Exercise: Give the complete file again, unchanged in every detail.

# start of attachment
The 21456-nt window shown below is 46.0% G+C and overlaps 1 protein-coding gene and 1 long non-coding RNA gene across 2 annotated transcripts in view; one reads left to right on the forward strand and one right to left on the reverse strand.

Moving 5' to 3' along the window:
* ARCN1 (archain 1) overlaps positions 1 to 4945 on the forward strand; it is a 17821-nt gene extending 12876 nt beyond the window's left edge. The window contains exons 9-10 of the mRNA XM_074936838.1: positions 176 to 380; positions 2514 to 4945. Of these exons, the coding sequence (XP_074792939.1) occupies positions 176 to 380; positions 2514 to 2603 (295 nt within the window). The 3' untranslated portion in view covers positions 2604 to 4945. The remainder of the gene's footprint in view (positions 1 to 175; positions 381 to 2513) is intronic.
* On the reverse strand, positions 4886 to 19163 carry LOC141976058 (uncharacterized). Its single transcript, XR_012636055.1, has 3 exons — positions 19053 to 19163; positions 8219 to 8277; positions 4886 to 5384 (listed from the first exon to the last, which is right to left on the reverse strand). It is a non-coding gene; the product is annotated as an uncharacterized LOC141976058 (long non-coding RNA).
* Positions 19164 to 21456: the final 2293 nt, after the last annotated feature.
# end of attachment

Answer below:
The 21456-nt window shown below is 46.0% G+C and overlaps 1 protein-coding gene and 1 long non-coding RNA gene across 2 annotated transcripts in view; one reads left to right on the forward strand and one right to left on the reverse strand.

Moving 5' to 3' along the window:
* ARCN1 (archain 1) overlaps positions 1 to 4945 on the forward strand; it is a 17821-nt gene extending 12876 nt beyond the window's left edge. The window contains exons 9-10 of the mRNA XM_074936838.1: positions 176 to 380; positions 2514 to 4945. Of these exons, the coding sequence (XP_074792939.1) occupies positions 176 to 380; positions 2514 to 2603 (295 nt within the window). The 3' untranslated portion in view covers positions 2604 to 4945. The remainder of the gene's footprint in view (positions 1 to 175; positions 381 to 2513) is intronic.
* On the reverse strand, positions 4886 to 19163 carry LOC141976058 (uncharacterized). Its single transcript, XR_012636055.1, has 3 exons — positions 19053 to 19163; positions 8219 to 8277; positions 4886 to 5384 (listed from the first exon to the last, which is right to left on the reverse strand). It is a non-coding gene; the product is annotated as an uncharacterized LOC141976058 (long non-coding RNA).
* Positions 19164 to 21456: the final 2293 nt, after the last annotated feature.